I was put in charge of establishing the meeting program, recruiting speakers, and arranging the site. Since it was a relatively small meeting, we asked each attendee to speak or just to give a short talk about their laboratory work. We particularly encouraged attendees from government agencies to describe their programs. I believe the name of Florida Pesticide Residue Workshop (FPRW) was introduced a few years later.

Soon after, PCBs (polychlorinated biphenyls) became an issue. CRL was one of the first laboratories to analyze residues of PCBs and PCB congeners using the Pestilyzer. We shared our knowledge with other state laboratories. At FPRW meetings, the analytical methodology of PCBs was discussed extensively. Later, there were many other pesticide and chemical crises and issues such as PBBs (polybrominated biphenyls), Temik (aldicarb), EDB (ethylene dibromide), methylmercury, etc. These issues and methods were in the programs of FPRW meetings.

Jack: What made you expand these smaller meetings outside of CRL employees?

George: When my supervisors visited other states, they sent out invitations. We also invited visitors from other labs. I had a few contacts with the FDA from my Dohrmann GC training. I suggested to my supervisor that we invite FDA chemists. I believed after the PCB issue emerged that many would want to join us. At the time, it was the only such meeting for state chemists.

Jack: What were some of the challenges of expanding the meeting outside of CRL?

George: Actually, it was very exciting to have visitors join us. It was manageable when the number of attendees was around 50. (CRL inspectors and technicians did not attend all meetings.) We did not charge a registration fee and had no budget. The meetings were held at state of Florida buildings and used state projection equipment. Programs were printed at state in-house print shops. It was a challenge when the meeting had grown to around 100. I had to learn how to negotiate with hotels. I took some meeting planning short courses and joined Society of Government Meeting Professionals.

We had enough room occupancy, and never paid for meeting rooms. The first registration fee was $25 to cover refreshments and buy some meeting materials. At early meetings, we had no problem recruiting speakers. The meetings were very informal, and most speakers were bench chemists. Besides, everyone loves coming to Florida.

Jack: Did anyone speak in the first few years with whom we might still be familiar today?

George: Unfortunately many of the speakers have now passed away. Many people in the pesticide residue field may recognize one invited speaker from our second meeting: the late Dr. Van Middelem. Dr. Van Middelem was the past Chair of American Chemical Society Pesticide/Agro Division (1974) and Fellow (1975).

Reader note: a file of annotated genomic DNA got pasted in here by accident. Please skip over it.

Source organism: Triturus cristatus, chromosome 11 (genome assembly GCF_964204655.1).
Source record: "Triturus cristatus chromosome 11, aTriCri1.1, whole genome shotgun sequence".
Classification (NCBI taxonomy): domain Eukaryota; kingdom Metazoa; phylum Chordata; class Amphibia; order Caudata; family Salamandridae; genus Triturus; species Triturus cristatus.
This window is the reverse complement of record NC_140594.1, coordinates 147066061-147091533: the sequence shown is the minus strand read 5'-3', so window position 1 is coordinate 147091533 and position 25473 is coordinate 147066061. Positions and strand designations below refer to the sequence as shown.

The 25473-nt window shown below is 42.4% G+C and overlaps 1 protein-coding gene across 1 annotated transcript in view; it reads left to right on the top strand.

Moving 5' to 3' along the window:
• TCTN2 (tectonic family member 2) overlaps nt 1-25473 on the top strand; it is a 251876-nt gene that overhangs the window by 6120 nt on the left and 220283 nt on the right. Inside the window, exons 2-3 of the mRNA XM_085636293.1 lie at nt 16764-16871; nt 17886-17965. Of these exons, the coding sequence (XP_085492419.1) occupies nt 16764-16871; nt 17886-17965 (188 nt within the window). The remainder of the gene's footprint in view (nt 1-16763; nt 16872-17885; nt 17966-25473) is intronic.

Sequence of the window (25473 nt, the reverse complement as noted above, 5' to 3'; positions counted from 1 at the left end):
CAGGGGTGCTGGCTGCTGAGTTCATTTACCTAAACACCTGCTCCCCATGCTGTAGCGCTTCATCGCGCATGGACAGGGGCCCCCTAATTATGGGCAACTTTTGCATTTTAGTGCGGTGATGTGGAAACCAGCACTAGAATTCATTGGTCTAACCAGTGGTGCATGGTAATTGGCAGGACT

Jack: How has FPRW changed over time?

George: Now, FPRW is attended by scientists from federal, state, and local governments; from the academic and private sectors. Representatives from following countries have attended FPRW: Canada, South Korea, China, Taiwan, Japan, Brazil, Colombia, Mexico, Uruguay, Great Britain, the Netherlands, France, Czech Republic, Italy, Hungary, Sweden, and Egypt. Over the years, FPRW meetings have included presentations on instrumentation, methodologies, quality assurance, regulation, and analytical services as well as exhibitions of the latest instrumentation, chromatography, and laboratory supplies. Most importantly, it has provided the opportunity of networking with colleagues. FPRW is the only such meeting in the U.S.

Jack: When did Wilma first get involved with the meeting, and how important has she been to its success over the years?

George: Wilma was involved at the very beginning supporting me and FPRW. She greeted attendees, worked at the registration desk, and for several years, she was the cashier. Every meeting requires lots of preparation months ahead of the meeting. She helped me organize the meetings at home.

FPRW is a unique event in many ways:

Jack: What sets FPRW apart from other conferences?

George: FPRW is a small and focused meeting. Most of all, it is a friendly forum. Attendees have the opportunity to meet each other and form a network of knowledge and friendship.

Jack: What are your best memories from FPRW?

George: Every FPRW meeting is a memorable event. To me, the most exciting point was the forming of the Florida Pesticide Residue Workshop in late 1960s. At the time, many chemical residue issues, such as PCBs, carbamates, PBBs, EDB, etc., were emerging. At FPRW meetings, we were able to share knowledge and help each other.

Jack: What is the history of using dinner chimes to let people know that the talks are starting?

George: It was the first year we had our meeting at TradeWinds (1989). The catering office had a chime that we used. Later, we bought one. It is a pleasant way to ask the attendees to get into the meeting.

Jack: Your speaker and volunteer gifts (photographs you’ve taken) are highly desirable prizes for presenting/helping at FPRW. How long have you been giving those away, and how did you come up with the idea?

George: We wanted to show our appreciation to the speakers and volunteers. I love to take photographs of nature, and Florida is a paradise for my hobby. Someone suggested giving my nature photographs to speakers and volunteers. They are unique gifts and also a great way to show off the beautiful nature of Florida.